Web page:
Speaking of pink, if there was a colour that defines Lyon, it’s pink. It sounds lovely, but the colour originally came from the oxblood that they used to paint the bricks with. It doesn’t sound quite as romantic now, does it? In many cases the colour has faded away, but in our building and others the pale pink remains.
If you want more info about this Food Tour, here’s the link. We did the 4 hour Vieux Lyon at 70E per head.
Where we ate
Le Nord, by Paul Bocuse
I was so looking forward to this and although the food was good, the service was disappointing. The waiter delivering our food didn’t know who had ordered what and it was the first restaurant we’d been in at night where we weren’t offered an amuse bouche. It was all less than we’d been expecting from a Bocuse restaurant. Perhaps it was a tourist thing, although it was something we hadn’t encountered elsewhere.
I had chaud saucisson – essentially sausage within a brioche; a Lyonnaise classic- and Bresse Chicken in a tarragon sauce. Bresse Chicken had been on my list to try and it didn’t disappoint. It was like no other chicken I’d had before – a dark, firm meat, almost gamey in flavour.
The streets at night are full of people out eating. It’s vibrant, noisy and a really great vibe.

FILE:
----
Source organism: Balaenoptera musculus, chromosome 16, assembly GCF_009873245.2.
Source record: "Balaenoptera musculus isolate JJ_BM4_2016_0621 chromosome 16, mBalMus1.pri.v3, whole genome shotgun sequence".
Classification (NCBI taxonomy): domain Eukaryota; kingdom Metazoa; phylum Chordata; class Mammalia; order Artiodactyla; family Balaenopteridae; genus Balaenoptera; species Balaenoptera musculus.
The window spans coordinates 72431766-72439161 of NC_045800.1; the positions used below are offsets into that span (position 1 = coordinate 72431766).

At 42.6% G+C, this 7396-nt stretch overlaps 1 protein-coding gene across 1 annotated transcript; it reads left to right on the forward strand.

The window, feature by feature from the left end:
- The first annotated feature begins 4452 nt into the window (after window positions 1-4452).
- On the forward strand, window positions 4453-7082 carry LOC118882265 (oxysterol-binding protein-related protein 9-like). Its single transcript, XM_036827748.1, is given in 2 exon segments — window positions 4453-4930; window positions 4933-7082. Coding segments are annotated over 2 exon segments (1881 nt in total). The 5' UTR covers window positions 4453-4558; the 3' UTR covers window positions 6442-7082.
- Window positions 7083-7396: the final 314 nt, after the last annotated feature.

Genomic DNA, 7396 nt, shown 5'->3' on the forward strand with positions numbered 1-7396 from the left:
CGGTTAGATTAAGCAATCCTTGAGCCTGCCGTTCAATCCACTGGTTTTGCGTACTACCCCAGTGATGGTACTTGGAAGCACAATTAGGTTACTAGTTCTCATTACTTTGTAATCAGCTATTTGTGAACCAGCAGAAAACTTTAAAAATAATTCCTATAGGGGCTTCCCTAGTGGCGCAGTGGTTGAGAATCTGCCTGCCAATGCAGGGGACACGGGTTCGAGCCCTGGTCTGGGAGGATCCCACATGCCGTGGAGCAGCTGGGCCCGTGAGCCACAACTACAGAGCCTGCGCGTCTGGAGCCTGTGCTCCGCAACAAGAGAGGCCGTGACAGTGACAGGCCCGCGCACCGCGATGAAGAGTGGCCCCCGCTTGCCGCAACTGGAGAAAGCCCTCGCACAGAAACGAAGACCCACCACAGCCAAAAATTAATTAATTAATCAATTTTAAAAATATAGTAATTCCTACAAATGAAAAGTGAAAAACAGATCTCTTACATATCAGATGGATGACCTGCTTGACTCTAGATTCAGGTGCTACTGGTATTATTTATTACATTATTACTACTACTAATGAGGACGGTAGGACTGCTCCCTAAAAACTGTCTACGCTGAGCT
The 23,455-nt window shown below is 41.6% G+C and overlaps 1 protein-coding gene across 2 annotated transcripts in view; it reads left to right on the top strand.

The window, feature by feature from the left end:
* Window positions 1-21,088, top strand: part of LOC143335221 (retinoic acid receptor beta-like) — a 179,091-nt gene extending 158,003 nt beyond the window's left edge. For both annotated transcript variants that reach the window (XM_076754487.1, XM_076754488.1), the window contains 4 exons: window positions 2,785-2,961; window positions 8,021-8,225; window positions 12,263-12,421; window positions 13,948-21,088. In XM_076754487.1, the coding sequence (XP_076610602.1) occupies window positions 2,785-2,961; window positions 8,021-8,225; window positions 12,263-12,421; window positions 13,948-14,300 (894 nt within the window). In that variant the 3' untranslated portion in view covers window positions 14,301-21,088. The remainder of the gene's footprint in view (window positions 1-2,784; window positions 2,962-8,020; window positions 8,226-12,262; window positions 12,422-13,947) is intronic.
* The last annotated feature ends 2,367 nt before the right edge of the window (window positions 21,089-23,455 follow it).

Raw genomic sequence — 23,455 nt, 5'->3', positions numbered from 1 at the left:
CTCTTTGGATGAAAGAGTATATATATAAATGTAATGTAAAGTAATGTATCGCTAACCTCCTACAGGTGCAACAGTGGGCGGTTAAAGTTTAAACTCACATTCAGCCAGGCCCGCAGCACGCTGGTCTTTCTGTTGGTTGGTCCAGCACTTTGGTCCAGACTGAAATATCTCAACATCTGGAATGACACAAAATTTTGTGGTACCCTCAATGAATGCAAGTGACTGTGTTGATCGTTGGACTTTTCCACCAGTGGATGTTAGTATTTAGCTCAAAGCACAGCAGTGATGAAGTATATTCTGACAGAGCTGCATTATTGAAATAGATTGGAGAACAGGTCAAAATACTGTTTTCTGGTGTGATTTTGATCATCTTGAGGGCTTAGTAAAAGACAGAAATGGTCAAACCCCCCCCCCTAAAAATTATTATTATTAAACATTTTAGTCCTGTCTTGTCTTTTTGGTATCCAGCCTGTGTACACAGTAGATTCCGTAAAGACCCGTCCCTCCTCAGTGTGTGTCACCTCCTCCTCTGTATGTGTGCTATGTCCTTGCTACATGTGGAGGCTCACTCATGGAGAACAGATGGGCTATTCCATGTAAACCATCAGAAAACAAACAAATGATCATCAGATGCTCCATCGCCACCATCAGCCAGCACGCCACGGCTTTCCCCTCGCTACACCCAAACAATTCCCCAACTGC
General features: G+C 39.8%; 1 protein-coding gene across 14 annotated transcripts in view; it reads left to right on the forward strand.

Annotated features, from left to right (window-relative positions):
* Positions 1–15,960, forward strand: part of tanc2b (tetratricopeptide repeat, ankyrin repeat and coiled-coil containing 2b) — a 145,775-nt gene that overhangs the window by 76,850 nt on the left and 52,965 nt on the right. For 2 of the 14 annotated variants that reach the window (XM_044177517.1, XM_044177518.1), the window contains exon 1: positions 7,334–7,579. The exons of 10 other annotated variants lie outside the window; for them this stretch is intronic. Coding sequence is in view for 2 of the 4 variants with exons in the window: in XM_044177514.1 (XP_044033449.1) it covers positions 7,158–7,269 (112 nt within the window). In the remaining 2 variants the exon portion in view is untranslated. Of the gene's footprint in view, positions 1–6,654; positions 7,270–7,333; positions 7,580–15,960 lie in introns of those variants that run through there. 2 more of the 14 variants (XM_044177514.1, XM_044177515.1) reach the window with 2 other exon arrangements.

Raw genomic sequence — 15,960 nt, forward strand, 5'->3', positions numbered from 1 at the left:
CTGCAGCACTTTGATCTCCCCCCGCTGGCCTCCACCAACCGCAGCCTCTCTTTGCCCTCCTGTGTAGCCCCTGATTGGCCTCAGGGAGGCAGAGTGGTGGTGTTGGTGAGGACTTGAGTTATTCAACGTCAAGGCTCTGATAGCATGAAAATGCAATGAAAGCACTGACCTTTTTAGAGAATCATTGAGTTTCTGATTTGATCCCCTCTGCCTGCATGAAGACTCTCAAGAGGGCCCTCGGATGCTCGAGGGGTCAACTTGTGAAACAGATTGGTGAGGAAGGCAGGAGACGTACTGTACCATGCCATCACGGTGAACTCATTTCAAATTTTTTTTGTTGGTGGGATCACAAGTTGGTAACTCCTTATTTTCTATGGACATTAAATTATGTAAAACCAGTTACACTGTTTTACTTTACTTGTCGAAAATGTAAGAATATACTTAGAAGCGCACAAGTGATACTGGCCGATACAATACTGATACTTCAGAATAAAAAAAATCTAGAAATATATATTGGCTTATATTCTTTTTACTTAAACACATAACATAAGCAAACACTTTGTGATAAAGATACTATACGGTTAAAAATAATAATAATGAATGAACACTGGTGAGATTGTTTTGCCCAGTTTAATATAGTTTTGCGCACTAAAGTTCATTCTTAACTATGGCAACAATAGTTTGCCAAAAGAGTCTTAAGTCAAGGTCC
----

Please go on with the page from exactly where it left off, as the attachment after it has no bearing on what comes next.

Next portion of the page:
The second night we were so footsore that we ate in a Bouchon downstairs. We each had a bowl of onion soup and shared a serve of cervelles de canuts with steamed potatoes and salad, and a charcuterie plate, with plenty of red wine. It was simple food cooked well – and we loved it.
Where we stayed
le XVI de la Rose, 16 Rue du Boeuf
Our apartment was in the Rose Tower and had it all – a steep spiral staircase to reach it, super stylish fittings, the fluffiest of fluffy rugs, and recessed lighting in the toilet – because that’s what you really need in a toilet. It was, on the whole, drop dead gorgeous.
Sharing the ground floor was a UNESCO listed courtyard, art gallery and one of the oldest silk works in Lyon. In the sought after Saint-Jean part of the old town, we had our choice of museums and bouchons just outside the front door.
The reference to rose in the apartment’s title wasn’t just the name of the building – it was also in the interior. This apartment was pink – from the mural on the wall to the figures in the foosball game to the toilet paper. Yes, the toilet paper matched the rest of the apartment. There was even a tree in the bathroom. I didn’t attempt to hang a towel on it.
There was nothing in this apartment that wasn’t styled to within an inch of its life – except perhaps for us. Although my toenails did match the rug – as did my kir royale.